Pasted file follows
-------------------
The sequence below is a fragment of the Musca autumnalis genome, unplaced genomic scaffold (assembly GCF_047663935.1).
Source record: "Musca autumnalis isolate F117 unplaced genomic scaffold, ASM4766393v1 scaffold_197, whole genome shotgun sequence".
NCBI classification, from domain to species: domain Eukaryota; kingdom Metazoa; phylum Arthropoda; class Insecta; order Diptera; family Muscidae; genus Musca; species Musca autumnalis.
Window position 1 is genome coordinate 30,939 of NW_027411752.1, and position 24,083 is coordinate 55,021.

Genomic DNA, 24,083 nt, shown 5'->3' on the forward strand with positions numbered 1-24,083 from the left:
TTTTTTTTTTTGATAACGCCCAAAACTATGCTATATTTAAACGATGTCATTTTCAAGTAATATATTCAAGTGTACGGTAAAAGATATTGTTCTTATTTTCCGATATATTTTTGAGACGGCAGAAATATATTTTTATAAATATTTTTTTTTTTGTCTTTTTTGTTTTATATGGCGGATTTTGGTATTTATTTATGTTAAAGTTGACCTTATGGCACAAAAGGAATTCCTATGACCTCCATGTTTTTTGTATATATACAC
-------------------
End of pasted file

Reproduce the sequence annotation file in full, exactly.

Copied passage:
The sequence below is a fragment of the Musca autumnalis genome, unplaced genomic scaffold (assembly GCF_047663935.1).
Source record: "Musca autumnalis isolate F117 unplaced genomic scaffold, ASM4766393v1 scaffold_197, whole genome shotgun sequence".
NCBI classification, from domain to species: domain Eukaryota; kingdom Metazoa; phylum Arthropoda; class Insecta; order Diptera; family Muscidae; genus Musca; species Musca autumnalis.
Window position 1 is genome coordinate 30,939 of NW_027411752.1, and position 24,083 is coordinate 55,021.

Genomic DNA, 24,083 nt, shown 5'->3' on the forward strand with positions numbered 1-24,083 from the left:
TTTTTTTTTTTGATAACGCCCAAAACTATGCTATATTTAAACGATGTCATTTTCAAGTAATATATTCAAGTGTACGGTAAAAGATATTGTTCTTATTTTCCGATATATTTTTGAGACGGCAGAAATATATTTTTATAAATATTTTTTTTTTTGTCTTTTTTGTTTTATATGGCGGATTTTGGTATTTATTTATGTTAAAGTTGACCTTATGGCACAAAAGGAATTCCTATGACCTCCATGTTTTTTGTATATATACAC